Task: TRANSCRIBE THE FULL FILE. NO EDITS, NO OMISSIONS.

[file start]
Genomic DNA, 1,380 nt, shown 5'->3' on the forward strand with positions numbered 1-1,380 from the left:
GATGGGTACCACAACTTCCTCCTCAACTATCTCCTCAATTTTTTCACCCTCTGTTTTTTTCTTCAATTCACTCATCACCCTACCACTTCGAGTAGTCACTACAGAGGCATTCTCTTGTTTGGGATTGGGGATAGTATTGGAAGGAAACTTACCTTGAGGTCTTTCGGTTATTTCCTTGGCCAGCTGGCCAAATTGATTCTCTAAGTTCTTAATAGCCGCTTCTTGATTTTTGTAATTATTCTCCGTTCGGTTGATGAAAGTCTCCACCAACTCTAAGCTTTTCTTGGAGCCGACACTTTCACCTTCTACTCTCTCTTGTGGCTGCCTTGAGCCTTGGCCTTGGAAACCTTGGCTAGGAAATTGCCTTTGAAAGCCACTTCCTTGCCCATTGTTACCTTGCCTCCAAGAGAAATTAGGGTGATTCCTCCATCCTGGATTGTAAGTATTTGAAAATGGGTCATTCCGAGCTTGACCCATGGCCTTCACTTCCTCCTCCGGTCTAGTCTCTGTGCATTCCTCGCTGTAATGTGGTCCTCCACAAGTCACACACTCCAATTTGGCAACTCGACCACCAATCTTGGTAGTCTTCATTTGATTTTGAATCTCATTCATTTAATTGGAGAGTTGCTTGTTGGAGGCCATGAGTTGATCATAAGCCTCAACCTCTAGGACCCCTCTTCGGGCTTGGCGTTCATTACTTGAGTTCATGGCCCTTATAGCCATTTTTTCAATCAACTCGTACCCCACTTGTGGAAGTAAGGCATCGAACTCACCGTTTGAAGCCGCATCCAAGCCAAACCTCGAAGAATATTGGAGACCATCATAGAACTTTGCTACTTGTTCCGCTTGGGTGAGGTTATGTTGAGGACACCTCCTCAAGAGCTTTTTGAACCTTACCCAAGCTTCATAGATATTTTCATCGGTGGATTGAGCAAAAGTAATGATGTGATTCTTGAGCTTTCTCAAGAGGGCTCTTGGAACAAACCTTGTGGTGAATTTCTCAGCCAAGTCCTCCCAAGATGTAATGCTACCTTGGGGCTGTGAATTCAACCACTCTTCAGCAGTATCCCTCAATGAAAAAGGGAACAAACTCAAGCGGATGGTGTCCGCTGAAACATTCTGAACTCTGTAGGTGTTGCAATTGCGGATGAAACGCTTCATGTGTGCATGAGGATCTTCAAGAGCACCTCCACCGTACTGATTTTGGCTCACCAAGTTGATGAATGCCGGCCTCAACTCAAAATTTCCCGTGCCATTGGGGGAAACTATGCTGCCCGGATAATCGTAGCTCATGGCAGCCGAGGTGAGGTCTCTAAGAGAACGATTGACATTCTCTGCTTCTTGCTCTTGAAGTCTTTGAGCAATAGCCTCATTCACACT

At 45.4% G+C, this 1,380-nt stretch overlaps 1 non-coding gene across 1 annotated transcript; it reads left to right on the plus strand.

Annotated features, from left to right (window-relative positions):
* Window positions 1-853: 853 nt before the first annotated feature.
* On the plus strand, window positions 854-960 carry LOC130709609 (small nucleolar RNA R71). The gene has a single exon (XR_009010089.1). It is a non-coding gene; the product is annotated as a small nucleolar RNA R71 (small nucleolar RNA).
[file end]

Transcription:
Genomic DNA, 1,380 nt, shown 5'->3' on the forward strand with positions numbered 1-1,380 from the left:
GATGGGTACCACAACTTCCTCCTCAACTATCTCCTCAATTTTTTCACCCTCTGTTTTTTTCTTCAATTCACTCATCACCCTACCACTTCGAGTAGTCACTACAGAGGCATTCTCTTGTTTGGGATTGGGGATAGTATTGGAAGGAAACTTACCTTGAGGTCTTTCGGTTATTTCCTTGGCCAGCTGGCCAAATTGATTCTCTAAGTTCTTAATAGCCGCTTCTTGATTTTTGTAATTATTCTCCGTTCGGTTGATGAAAGTCTCCACCAACTCTAAGCTTTTCTTGGAGCCGACACTTTCACCTTCTACTCTCTCTTGTGGCTGCCTTGAGCCTTGGCCTTGGAAACCTTGGCTAGGAAATTGCCTTTGAAAGCCACTTCCTTGCCCATTGTTACCTTGCCTCCAAGAGAAATTAGGGTGATTCCTCCATCCTGGATTGTAAGTATTTGAAAATGGGTCATTCCGAGCTTGACCCATGGCCTTCACTTCCTCCTCCGGTCTAGTCTCTGTGCATTCCTCGCTGTAATGTGGTCCTCCACAAGTCACACACTCCAATTTGGCAACTCGACCACCAATCTTGGTAGTCTTCATTTGATTTTGAATCTCATTCATTTAATTGGAGAGTTGCTTGTTGGAGGCCATGAGTTGATCATAAGCCTCAACCTCTAGGACCCCTCTTCGGGCTTGGCGTTCATTACTTGAGTTCATGGCCCTTATAGCCATTTTTTCAATCAACTCGTACCCCACTTGTGGAAGTAAGGCATCGAACTCACCGTTTGAAGCCGCATCCAAGCCAAACCTCGAAGAATATTGGAGACCATCATAGAACTTTGCTACTTGTTCCGCTTGGGTGAGGTTATGTTGAGGACACCTCCTCAAGAGCTTTTTGAACCTTACCCAAGCTTCATAGATATTTTCATCGGTGGATTGAGCAAAAGTAATGATGTGATTCTTGAGCTTTCTCAAGAGGGCTCTTGGAACAAACCTTGTGGTGAATTTCTCAGCCAAGTCCTCCCAAGATGTAATGCTACCTTGGGGCTGTGAATTCAACCACTCTTCAGCAGTATCCCTCAATGAAAAAGGGAACAAACTCAAGCGGATGGTGTCCGCTGAAACATTCTGAACTCTGTAGGTGTTGCAATTGCGGATGAAACGCTTCATGTGTGCATGAGGATCTTCAAGAGCACCTCCACCGTACTGATTTTGGCTCACCAAGTTGATGAATGCCGGCCTCAACTCAAAATTTCCCGTGCCATTGGGGGAAACTATGCTGCCCGGATAATCGTAGCTCATGGCAGCCGAGGTGAGGTCTCTAAGAGAACGATTGACATTCTCTGCTTCTTGCTCTTGAAGTCTTTGAGCAATAGCCTCATTCACACT

At 45.4% G+C, this 1,380-nt stretch overlaps 1 non-coding gene across 1 annotated transcript; it reads left to right on the plus strand.

Annotated features, from left to right (window-relative positions):
* Window positions 1-853: 853 nt before the first annotated feature.
* On the plus strand, window positions 854-960 carry LOC130709609 (small nucleolar RNA R71). The gene has a single exon (XR_009010089.1). It is a non-coding gene; the product is annotated as a small nucleolar RNA R71 (small nucleolar RNA).